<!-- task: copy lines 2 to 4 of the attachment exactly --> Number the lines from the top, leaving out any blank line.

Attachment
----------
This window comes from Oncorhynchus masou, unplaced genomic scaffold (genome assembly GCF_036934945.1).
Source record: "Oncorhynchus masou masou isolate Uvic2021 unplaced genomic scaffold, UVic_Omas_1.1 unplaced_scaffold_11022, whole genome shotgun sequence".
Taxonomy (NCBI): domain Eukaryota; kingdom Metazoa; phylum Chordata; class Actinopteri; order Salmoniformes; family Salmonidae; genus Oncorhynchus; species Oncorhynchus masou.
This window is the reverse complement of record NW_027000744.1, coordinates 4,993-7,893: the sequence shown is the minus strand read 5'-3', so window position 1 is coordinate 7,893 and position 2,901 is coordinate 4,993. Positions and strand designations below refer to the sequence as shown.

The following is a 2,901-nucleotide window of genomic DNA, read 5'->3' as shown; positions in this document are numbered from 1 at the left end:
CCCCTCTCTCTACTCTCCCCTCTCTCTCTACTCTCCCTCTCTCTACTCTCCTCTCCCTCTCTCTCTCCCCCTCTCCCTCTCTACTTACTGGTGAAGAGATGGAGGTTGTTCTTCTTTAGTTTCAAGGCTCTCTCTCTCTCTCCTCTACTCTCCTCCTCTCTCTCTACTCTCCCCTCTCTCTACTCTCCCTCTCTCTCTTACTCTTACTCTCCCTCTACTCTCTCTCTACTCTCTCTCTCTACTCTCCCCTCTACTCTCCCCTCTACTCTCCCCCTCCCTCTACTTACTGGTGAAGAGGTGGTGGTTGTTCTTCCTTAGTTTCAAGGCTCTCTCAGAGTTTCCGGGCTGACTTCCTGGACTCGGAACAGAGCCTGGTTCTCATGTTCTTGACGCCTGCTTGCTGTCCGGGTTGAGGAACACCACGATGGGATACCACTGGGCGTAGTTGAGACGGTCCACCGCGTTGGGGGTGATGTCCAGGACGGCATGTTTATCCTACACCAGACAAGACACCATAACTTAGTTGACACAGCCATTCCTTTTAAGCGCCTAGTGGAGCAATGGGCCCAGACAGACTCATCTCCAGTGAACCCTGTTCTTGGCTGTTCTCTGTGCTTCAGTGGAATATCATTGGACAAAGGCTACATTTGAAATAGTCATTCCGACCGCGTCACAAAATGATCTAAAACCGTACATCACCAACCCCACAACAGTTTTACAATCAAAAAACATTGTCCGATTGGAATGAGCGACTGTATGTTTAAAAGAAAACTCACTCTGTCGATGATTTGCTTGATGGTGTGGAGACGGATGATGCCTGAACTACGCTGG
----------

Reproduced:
Source record: "Oncorhynchus masou masou isolate Uvic2021 unplaced genomic scaffold, UVic_Omas_1.1 unplaced_scaffold_11022, whole genome shotgun sequence".
Taxonomy (NCBI): domain Eukaryota; kingdom Metazoa; phylum Chordata; class Actinopteri; order Salmoniformes; family Salmonidae; genus Oncorhynchus; species Oncorhynchus masou.
This window is the reverse complement of record NW_027000744.1, coordinates 4,993-7,893: the sequence shown is the minus strand read 5'-3', so window position 1 is coordinate 7,893 and position 2,901 is coordinate 4,993. Positions and strand designations below refer to the sequence as shown.